Hogan’s Fermilab Experiment for Digital Space-Time

An article on the physicist’s experiment to determine if space has ‘quantum jitters’ as a basic characteristic is the lead in the February Scientific American. It’s a good low-cost experiment using lasers and interferometers finely tuned that might find it space-time itself is more holographic and uncertain itself.

The idea that mass confined to within a Plank length must be single applies evidently to black holes. All that mass within a logical destination in the form of a particular wave function seems improbable enough, yet with a non-deterministic brane containing the mass, who would ever observe it anyway to determine location or speed?


The article written by Michael Moyer describes the holographic principle and explains something of the concept of the Universe as a two-dimensional sheet with information on it providing the 3-dimensional appearance. Evidently the way information is conserved going in to black holes is important (Stephen Hawking worked on it). One would think that there is some kind of theoretical limit upon how much information (mass) can go into a black hole and how small it might be.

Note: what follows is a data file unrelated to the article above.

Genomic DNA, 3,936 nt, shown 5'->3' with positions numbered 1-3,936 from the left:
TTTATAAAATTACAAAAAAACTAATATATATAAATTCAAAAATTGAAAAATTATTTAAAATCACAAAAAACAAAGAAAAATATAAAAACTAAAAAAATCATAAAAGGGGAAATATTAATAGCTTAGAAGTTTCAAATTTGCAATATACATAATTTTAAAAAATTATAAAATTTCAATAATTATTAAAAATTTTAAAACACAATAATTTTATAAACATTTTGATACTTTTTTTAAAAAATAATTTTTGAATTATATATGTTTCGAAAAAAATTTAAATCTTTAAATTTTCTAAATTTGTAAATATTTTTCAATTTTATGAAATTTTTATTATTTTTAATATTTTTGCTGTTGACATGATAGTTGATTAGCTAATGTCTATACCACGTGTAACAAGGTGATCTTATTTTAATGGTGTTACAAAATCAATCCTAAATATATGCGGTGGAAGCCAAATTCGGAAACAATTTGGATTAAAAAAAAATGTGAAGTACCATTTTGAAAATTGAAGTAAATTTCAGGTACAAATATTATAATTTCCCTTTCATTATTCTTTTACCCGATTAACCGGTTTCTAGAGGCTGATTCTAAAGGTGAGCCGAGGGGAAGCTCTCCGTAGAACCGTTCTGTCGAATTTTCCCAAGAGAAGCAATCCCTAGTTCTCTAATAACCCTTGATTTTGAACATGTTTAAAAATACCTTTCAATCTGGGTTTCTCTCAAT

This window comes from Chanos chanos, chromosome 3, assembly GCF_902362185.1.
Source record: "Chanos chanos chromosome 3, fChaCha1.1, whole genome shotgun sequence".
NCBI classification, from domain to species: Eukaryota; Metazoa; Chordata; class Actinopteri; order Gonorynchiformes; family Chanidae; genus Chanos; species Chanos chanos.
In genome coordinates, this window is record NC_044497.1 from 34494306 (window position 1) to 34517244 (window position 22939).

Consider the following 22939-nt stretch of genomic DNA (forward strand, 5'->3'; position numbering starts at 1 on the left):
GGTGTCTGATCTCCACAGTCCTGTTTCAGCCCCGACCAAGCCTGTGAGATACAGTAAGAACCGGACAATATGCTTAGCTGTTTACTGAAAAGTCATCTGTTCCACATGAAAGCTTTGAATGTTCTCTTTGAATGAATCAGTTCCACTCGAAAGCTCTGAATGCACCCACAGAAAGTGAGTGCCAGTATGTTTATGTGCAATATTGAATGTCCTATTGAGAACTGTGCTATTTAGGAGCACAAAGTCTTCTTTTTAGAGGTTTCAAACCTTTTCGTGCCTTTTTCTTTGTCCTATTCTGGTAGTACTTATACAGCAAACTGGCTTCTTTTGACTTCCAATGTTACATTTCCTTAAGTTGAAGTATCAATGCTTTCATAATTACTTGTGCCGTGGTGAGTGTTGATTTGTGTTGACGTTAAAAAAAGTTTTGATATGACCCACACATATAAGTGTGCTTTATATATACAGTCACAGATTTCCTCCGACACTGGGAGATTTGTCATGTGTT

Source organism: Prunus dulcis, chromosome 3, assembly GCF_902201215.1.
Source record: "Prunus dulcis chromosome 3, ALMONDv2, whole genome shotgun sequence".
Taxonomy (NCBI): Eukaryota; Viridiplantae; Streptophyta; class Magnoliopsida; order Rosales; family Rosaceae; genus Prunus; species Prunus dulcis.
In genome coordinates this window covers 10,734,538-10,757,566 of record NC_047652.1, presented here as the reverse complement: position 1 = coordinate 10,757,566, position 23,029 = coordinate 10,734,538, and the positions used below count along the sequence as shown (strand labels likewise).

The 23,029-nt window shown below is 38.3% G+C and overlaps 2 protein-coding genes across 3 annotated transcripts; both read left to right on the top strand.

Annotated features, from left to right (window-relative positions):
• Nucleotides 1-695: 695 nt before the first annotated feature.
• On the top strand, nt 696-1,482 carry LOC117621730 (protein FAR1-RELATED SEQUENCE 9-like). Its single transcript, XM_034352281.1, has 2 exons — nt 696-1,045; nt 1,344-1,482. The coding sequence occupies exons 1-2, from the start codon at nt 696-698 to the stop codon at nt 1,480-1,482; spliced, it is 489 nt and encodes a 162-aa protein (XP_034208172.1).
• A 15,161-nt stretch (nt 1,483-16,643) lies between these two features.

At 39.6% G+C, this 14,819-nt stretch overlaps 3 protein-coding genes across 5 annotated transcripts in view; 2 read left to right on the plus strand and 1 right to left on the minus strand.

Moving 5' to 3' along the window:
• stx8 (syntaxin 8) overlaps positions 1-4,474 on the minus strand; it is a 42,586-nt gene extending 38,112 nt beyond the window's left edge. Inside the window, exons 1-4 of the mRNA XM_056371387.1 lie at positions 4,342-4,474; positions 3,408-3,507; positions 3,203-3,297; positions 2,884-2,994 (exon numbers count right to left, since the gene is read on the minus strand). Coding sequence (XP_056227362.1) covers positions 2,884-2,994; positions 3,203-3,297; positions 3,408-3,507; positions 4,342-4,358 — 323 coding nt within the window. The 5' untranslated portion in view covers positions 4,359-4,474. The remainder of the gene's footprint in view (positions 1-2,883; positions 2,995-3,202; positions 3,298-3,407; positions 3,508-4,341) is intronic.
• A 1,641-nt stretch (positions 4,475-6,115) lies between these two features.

http://www.bottomlayer.com/bottom/DPandMe.html The digital universe with a philosophical perspective on religion

Some of those problems might be obviated by the faster than light instantaneous all possible places (worldlines) of the quantum world. Perhaps information at black holes if condensed to a Planck scale (the smallest size imaginable quantitatively) becomes potential information redistributed to the quantum field outside solid-state space after warping space-time locally to the maximum degree. Does some of that information leak out anywhere as virtual particles or space-time expansion?


Hogan’s experiment to see if space is digital with quantum foamy jitters (what field would connect the discrete bits of space-time) is a practical way to look into small scale physics that would require a vastly larger particle smasher than is likely to be built this millennium (although one never knows for sure what might be constructed in the future).


One might enjoy an annual box score of the year’s good physics experiments for the benefit of the reading public interested in those event-processes and the results.